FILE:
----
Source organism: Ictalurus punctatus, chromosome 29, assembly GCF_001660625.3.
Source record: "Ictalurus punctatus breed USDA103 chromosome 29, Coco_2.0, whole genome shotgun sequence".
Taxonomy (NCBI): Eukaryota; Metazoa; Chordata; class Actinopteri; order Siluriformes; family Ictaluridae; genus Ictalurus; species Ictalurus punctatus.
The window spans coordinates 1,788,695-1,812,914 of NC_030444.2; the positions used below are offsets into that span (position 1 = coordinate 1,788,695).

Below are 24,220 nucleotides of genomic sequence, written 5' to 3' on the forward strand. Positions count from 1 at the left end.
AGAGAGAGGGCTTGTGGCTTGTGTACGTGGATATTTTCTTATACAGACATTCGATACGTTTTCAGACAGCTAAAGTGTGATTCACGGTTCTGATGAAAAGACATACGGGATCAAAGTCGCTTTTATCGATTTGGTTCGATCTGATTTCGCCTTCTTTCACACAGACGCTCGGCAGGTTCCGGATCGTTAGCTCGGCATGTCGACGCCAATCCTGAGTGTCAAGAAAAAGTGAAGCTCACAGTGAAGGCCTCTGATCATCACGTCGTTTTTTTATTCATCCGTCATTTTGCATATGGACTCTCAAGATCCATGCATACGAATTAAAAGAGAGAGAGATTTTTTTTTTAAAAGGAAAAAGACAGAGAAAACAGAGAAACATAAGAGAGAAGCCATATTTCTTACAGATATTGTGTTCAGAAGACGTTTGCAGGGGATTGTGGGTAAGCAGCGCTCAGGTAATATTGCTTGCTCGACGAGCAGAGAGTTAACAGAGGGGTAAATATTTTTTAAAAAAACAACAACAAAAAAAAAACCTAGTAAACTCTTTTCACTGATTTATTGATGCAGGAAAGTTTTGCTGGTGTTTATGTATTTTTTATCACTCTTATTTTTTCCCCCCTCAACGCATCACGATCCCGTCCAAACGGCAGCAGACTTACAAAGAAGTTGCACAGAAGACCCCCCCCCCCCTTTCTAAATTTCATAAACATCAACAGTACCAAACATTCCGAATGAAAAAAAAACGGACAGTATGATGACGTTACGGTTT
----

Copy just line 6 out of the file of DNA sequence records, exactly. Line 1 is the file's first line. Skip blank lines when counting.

AGAGAGAGGGCTTGTGGCTTGTGTACGTGGATATTTTCTTATACAGACATTCGATACGTTTTCAGACAGCTAAAGTGTGATTCACGGTTCTGATGAAAAGACATACGGGATCAAAGTCGCTTTTATCGATTTGGTTCGATCTGATTTCGCCTTCTTTCACACAGACGCTCGGCAGGTTCCGGATCGTTAGCTCGGCATGTCGACGCCAATCCTGAGTGTCAAGAAAAAGTGAAGCTCACAGTGAAGGCCTCTGATCATCACGTCGTTTTTTTATTCATCCGTCATTTTGCATATGGACTCTCAAGATCCATGCATACGAATTAAAAGAGAGAGAGATTTTTTTTTTAAAAGGAAAAAGACAGAGAAAACAGAGAAACATAAGAGAGAAGCCATATTTCTTACAGATATTGTGTTCAGAAGACGTTTGCAGGGGATTGTGGGTAAGCAGCGCTCAGGTAATATTGCTTGCTCGACGAGCAGAGAGTTAACAGAGGGGTAAATATTTTTTAAAAAAACAACAACAAAAAAAAAACCTAGTAAACTCTTTTCACTGATTTATTGATGCAGGAAAGTTTTGCTGGTGTTTATGTATTTTTTATCACTCTTATTTTTTCCCCCCTCAACGCATCACGATCCCGTCCAAACGGCAGCAGACTTACAAAGAAGTTGCACAGAAGACCCCCCCCCCCCTTTCTAAATTTCATAAACATCAACAGTACCAAACATTCCGAATGAAAAAAAAACGGACAGTATGATGACGTTACGGTTT